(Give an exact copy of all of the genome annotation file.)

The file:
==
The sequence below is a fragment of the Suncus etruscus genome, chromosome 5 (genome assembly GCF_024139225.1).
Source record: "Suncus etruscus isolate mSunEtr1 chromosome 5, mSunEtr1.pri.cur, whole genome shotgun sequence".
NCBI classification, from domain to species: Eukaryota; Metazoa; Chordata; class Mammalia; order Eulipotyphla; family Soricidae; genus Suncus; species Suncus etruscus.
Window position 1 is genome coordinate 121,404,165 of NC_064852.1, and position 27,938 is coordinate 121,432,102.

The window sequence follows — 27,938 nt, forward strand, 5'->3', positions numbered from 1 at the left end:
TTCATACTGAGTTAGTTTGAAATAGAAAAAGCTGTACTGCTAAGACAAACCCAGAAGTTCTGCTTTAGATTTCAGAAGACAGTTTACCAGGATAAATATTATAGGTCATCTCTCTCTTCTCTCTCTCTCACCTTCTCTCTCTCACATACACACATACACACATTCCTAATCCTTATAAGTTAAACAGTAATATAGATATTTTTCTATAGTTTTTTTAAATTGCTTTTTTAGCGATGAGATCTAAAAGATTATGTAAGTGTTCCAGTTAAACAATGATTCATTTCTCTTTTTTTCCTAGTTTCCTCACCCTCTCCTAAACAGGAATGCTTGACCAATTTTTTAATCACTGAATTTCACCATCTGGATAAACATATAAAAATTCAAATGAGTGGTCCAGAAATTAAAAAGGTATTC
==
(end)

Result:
The sequence below is a fragment of the Suncus etruscus genome, chromosome 5 (genome assembly GCF_024139225.1).
Source record: "Suncus etruscus isolate mSunEtr1 chromosome 5, mSunEtr1.pri.cur, whole genome shotgun sequence".
NCBI classification, from domain to species: Eukaryota; Metazoa; Chordata; class Mammalia; order Eulipotyphla; family Soricidae; genus Suncus; species Suncus etruscus.
Window position 1 is genome coordinate 121,404,165 of NC_064852.1, and position 27,938 is coordinate 121,432,102.

The window sequence follows — 27,938 nt, forward strand, 5'->3', positions numbered from 1 at the left end:
TTCATACTGAGTTAGTTTGAAATAGAAAAAGCTGTACTGCTAAGACAAACCCAGAAGTTCTGCTTTAGATTTCAGAAGACAGTTTACCAGGATAAATATTATAGGTCATCTCTCTCTTCTCTCTCTCTCACCTTCTCTCTCTCACATACACACATACACACATTCCTAATCCTTATAAGTTAAACAGTAATATAGATATTTTTCTATAGTTTTTTTAAATTGCTTTTTTAGCGATGAGATCTAAAAGATTATGTAAGTGTTCCAGTTAAACAATGATTCATTTCTCTTTTTTTCCTAGTTTCCTCACCCTCTCCTAAACAGGAATGCTTGACCAATTTTTTAATCACTGAATTTCACCATCTGGATAAACATATAAAAATTCAAATGAGTGGTCCAGAAATTAAAAAGGTATTC